There is little “plot” in this adaptation of the 1954 MGM musical. Seven brothers, the Pontipees — mountain men living in the Oregon wilderness — realize that if they had a woman around the place, she could cook and clean for them and keep the place tidy.
Since they’ve been unsuccessful in keeping a housekeeper, it is decided that one of them should find a woman to marry. It falls to Adam, the eldest, to go to town and bring back a wife, along with the other supplies he needs to pick up.
Edward Watts is an imposing Adam with a strong baritone giving a lusty performance.
Adam goes to town and finds Milly (Paige Faure), a fiesty waitress in a local eatery, who is tired of the pressure of serving food to demanding men all day long. What Adam lacks in wooing ability he makes up for in persuasion and Milly agrees to marry him that day and return with him to his wilderness cabin. (Adam just kinda forgot to mention the six brothers who share his home!)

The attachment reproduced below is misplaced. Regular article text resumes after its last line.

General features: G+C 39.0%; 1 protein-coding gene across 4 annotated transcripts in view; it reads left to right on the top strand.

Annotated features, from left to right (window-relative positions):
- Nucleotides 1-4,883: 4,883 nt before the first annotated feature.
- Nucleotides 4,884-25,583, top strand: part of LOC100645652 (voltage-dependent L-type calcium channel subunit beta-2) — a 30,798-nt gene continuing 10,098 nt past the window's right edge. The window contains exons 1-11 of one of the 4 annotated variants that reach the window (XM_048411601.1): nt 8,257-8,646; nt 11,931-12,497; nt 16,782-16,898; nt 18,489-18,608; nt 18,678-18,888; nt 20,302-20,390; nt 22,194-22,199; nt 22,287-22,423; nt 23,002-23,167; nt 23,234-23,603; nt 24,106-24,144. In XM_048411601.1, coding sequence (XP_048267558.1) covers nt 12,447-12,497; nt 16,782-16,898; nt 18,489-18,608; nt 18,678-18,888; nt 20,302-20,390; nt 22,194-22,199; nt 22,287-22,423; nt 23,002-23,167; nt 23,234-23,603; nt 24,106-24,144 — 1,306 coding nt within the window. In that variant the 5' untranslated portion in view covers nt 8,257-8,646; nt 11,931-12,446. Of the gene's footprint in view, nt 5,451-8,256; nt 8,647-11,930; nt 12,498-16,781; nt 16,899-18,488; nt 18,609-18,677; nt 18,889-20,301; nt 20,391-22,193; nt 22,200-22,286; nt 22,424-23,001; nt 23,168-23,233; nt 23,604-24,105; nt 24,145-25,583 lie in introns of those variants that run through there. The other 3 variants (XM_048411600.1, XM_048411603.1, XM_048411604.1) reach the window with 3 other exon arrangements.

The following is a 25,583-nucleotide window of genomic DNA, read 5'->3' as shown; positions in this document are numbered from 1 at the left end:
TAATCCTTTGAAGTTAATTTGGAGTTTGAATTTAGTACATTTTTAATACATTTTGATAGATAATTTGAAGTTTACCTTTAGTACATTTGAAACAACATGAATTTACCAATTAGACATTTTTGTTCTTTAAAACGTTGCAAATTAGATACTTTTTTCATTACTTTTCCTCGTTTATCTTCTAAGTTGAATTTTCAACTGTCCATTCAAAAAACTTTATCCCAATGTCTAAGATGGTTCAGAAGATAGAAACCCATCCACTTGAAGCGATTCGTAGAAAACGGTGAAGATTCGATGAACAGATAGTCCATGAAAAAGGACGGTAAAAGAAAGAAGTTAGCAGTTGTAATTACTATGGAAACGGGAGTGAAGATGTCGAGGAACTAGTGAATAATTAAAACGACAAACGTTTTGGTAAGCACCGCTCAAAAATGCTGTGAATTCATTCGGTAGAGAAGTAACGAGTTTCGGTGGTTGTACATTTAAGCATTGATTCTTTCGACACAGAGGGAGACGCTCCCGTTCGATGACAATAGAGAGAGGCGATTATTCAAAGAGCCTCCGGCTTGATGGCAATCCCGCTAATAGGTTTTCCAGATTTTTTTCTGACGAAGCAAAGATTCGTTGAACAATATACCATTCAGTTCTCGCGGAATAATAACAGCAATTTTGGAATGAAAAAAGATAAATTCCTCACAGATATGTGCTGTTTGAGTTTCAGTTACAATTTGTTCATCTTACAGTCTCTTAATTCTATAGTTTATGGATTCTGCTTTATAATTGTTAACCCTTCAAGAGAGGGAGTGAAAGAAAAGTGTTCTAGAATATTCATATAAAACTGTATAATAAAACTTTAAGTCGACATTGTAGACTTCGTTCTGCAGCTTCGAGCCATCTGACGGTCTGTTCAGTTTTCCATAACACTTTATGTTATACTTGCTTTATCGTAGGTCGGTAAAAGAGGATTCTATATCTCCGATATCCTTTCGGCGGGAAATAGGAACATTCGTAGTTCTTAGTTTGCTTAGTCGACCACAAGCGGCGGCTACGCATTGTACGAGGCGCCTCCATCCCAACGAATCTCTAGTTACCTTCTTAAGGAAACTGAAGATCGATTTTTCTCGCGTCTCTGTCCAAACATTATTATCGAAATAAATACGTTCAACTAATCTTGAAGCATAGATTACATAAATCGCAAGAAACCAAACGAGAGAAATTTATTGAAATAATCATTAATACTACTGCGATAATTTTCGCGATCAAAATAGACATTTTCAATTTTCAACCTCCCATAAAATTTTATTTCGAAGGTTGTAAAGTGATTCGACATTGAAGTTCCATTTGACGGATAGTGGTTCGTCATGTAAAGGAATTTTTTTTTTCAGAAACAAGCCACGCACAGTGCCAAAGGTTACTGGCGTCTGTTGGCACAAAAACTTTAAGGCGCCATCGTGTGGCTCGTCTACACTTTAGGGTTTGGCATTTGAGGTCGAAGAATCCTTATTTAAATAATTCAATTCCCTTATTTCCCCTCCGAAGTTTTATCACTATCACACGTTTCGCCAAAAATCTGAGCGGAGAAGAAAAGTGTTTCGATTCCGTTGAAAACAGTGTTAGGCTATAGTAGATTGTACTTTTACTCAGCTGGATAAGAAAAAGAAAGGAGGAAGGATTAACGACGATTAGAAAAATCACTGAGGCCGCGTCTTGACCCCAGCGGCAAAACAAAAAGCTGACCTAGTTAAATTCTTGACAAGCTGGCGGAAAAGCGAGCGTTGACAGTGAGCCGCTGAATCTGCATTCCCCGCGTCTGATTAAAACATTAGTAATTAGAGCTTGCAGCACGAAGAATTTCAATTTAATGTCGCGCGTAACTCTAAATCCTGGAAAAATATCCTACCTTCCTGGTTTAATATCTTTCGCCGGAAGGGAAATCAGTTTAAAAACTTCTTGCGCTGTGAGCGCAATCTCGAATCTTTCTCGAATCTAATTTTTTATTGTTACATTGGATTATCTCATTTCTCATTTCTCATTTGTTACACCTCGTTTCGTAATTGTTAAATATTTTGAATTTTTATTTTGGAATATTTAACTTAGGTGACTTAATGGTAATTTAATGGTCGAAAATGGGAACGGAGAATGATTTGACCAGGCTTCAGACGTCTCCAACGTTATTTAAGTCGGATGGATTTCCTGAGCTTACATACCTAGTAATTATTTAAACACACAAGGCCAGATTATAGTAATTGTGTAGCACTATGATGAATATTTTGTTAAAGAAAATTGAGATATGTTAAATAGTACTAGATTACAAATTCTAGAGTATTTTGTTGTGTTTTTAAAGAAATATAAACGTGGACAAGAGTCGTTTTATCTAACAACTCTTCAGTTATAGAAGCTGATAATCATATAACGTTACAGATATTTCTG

Milly begins to civilize the brothers to the point where they are ready to get their own brides. However, after an altercation at a local dance hall, the brothers are banned from the town,
Lovesick and lonely, and with Adam’s urging, they sneak back to town at night and kidnap their would-be brides. An avalanche closes off the only road to the Pontipees’ spread, preventing the townsfolk from rescuing the kidnaped women, who are forced to wait out the winter with the men, though Milly runs a tight ship and makes sure that no hanky panky goes on until a preacher can come and marry them.
The production is directed by Glenn Casale and choreographed by Patti Colombo, whose numbers are so lively as to leave the audience breathless. “Social Dance,” where the Pontipee brothers begin to win the women away from the townsmen at the monthly town social, needs to be seen to be really appreciated. It stopped the show as the audience could not stop applauding.
Colombo has assembled a core of top-notch dancers in both the Pontipee brothers — Watts, Eric Stretch, Graham Keen, Brian Steven Shaw, Joshua Michael Burrage, Eric Sciotto and KC Fredericks — and their town rivals — Jordan Beall, Devin Neilson, Daniel Kermidas, Mateo Melendez, Eric Anthony Johnson and Cameron Edris.
The dance numbers were vigorously athletic and made this a daring, dazzling choreographic extravaganza.
The brides — Faure, Olivia Rene Sharber, Keely Beirne, Jaimie Pfaff, Elyse Niederee, Ashley Arcement and Rose Iannaccone — often acted as actual props to be tossed through the air by the men.
This is another winner for the second Music Circus offering.